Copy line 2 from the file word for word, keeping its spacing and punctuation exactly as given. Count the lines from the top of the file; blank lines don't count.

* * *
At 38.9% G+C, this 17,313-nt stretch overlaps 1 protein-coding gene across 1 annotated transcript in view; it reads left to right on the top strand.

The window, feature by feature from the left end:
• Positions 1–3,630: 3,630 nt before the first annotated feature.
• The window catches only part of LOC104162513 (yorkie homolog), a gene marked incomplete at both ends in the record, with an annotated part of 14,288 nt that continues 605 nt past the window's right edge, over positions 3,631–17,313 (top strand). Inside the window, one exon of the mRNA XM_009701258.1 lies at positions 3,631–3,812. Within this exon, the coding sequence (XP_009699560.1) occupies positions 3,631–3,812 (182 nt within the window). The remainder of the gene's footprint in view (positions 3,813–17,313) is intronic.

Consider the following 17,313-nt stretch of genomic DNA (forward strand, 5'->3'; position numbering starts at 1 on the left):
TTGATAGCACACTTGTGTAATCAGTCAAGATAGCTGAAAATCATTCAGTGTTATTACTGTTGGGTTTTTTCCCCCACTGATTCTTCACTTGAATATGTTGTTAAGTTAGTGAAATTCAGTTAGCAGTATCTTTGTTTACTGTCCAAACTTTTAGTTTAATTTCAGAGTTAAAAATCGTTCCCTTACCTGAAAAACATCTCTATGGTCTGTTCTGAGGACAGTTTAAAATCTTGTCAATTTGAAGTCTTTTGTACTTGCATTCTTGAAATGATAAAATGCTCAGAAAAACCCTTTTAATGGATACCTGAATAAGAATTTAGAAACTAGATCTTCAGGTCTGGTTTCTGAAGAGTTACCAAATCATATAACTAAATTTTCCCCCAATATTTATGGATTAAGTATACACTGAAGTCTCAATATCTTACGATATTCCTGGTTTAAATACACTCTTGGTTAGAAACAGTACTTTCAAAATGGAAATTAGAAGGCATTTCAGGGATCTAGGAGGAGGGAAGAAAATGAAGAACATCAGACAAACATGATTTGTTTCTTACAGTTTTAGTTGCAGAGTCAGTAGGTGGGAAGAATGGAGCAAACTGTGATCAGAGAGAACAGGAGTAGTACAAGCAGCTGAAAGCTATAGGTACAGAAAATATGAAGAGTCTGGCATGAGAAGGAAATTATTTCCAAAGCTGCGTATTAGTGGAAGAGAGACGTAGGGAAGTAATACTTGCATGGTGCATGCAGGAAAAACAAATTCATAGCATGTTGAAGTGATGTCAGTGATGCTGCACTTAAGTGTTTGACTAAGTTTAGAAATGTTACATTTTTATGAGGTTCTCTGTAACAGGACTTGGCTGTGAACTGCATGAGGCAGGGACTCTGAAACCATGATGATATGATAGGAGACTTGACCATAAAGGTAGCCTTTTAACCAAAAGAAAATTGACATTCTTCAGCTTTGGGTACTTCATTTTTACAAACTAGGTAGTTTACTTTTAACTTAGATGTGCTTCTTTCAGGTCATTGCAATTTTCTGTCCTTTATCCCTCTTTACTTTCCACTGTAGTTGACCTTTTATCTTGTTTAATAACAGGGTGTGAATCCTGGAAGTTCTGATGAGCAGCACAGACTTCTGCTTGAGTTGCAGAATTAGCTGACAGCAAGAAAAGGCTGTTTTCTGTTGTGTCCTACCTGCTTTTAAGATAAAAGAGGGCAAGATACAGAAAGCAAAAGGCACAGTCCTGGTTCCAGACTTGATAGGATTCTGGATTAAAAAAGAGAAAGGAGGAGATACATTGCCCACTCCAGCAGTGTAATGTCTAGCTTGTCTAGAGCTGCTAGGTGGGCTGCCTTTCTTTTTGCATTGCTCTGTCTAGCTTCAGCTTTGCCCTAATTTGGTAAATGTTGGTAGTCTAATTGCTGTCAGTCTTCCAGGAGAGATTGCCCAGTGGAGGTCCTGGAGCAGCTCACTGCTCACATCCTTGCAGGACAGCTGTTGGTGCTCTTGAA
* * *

The window, feature by feature from the left end: